Iranians' Success Against Censors Shows Need For "Capacity Building"

The turmoil in Iran and the efforts of the nation’s citizens to overcome government censorship provide a good argument for why it is important to build capacity in communities.

Iran protests for the 5th straight day #iranelection by Flickr user .faramarz
Iran protests for the 5th straight day #iranelection by Flickr user .faramarz

Since at least 2004, Iran has been censoring social networking sites. So, according to this New York Times article, people have had about five years to figure out how to get around such censorship. People haven’t been fomenting Internet revolution all this time, though: they’ve been blogging about everyday things like sports scores and sharing pictures of cute cats.

But this created a reservoir of capacity. Iran has relatively many people who can write, use the Internet, and communicate digitally. They’ve got lots of bloggers. Now that this capacity is urgently needed, it’s available.

(There’s another story in the article about the role rugby bloggers in Kenya played in that country’s recent history.)

Here in the U.S., funders and others who support civic projects might take notice. Not all projects have an immediate “outcome” — but many have an important capacity building component that is often not apparent. Research (by Rich Harwood and others) has shown that for many communities, it’s community capacity that can be the difference between responding to adversity well, or spiraling downward.

What does “community capacity” look like? I like to think about it very simply:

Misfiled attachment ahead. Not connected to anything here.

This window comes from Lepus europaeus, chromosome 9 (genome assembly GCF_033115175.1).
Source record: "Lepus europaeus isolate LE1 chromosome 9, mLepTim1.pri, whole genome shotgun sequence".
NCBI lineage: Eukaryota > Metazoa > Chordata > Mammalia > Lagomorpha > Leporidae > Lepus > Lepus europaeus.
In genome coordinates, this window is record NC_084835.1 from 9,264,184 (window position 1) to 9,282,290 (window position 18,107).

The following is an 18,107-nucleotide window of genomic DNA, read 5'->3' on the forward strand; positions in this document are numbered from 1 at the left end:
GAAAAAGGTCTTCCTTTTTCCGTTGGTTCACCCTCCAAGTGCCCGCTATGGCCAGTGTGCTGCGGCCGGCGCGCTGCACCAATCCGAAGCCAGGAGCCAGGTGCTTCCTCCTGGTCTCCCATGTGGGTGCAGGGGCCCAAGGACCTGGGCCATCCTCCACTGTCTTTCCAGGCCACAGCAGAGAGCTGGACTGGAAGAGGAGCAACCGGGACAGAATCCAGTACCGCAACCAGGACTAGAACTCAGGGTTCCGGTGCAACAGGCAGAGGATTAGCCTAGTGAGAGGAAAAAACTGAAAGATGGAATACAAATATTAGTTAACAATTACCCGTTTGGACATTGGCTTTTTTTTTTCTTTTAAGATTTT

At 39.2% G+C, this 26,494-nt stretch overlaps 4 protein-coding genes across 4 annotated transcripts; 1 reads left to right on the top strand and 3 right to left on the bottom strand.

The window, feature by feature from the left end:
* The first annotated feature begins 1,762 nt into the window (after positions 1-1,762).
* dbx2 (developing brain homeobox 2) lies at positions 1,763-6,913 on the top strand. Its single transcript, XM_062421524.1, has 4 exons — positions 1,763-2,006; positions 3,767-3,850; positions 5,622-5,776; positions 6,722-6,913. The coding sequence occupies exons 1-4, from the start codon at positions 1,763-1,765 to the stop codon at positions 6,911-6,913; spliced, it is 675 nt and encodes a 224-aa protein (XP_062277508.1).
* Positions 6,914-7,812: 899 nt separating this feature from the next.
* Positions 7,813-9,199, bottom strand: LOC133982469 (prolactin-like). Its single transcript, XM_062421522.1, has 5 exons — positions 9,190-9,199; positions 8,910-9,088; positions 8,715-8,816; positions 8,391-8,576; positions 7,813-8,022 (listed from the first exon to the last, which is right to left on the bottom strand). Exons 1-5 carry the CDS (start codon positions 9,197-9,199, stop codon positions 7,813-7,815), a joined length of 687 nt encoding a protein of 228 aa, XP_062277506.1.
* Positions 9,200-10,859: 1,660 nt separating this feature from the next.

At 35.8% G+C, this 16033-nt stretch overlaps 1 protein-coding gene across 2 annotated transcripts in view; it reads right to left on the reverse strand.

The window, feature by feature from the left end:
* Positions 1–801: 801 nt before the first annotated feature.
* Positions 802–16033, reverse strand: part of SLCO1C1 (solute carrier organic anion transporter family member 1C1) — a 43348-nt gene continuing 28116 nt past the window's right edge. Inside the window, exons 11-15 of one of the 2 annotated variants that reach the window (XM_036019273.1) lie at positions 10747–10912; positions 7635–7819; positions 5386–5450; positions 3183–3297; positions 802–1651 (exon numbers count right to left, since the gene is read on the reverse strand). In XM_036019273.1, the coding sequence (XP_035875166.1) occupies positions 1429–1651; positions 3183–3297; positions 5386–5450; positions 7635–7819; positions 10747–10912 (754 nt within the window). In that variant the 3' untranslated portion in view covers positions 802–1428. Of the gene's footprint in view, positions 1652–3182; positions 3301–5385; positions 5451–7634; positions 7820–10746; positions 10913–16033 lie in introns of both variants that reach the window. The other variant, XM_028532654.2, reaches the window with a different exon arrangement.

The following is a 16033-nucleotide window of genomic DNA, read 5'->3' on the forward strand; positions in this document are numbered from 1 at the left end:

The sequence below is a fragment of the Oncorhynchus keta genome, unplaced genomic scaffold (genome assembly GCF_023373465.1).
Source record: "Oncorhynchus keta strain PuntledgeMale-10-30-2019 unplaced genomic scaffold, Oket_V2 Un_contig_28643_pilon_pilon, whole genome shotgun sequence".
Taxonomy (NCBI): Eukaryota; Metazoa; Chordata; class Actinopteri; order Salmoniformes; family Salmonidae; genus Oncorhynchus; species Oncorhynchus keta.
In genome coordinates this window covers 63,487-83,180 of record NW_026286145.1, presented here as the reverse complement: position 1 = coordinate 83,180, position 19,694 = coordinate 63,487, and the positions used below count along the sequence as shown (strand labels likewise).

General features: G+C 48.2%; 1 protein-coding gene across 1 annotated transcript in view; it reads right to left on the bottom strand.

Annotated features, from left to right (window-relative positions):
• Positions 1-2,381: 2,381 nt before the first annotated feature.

Community capacity is the habit of working together on public issues.

This can take many forms, including formal “projects” but also neighborhood block parties, informal afternoons talking about issues while children play, and (natch) local blogs. It’s not a very widespread phenomenon. Even though there may be a few glimmers of hope, for the last fifteen years and more Americans have been turning away from one another.

So, sure we need “outcomes” when we think about community projects.

But we also need to position our communities to respond to future issues we can’t now imagine. We need to keep building the capacity to work together on public issues.

2 thoughts on “Iranians' Success Against Censors Shows Need For "Capacity Building"”

  1. I find the term “capacity” confusing in this context. Maybe it’s a common buzzword in your industry, but to me it turns people in plumbing and doesn’t let me know what you want these people to do. How about “capability”?

  2. The historical dynamic in my community is “every man for himself” and people tend to polarize on every issue. I have begun a capacity building initiative in my community (as a volunteer), and your little article is validating for me. I love the fact that you have made the solution seem so casual and simple in the last paragraph. I agree, the solution is relatively simple. I’ll be putting up a website soon for my initiative ( soon, but for now you can see one of the simple things I’m trying, called “community coffees” under the “building community” tab on the following website (our family business)

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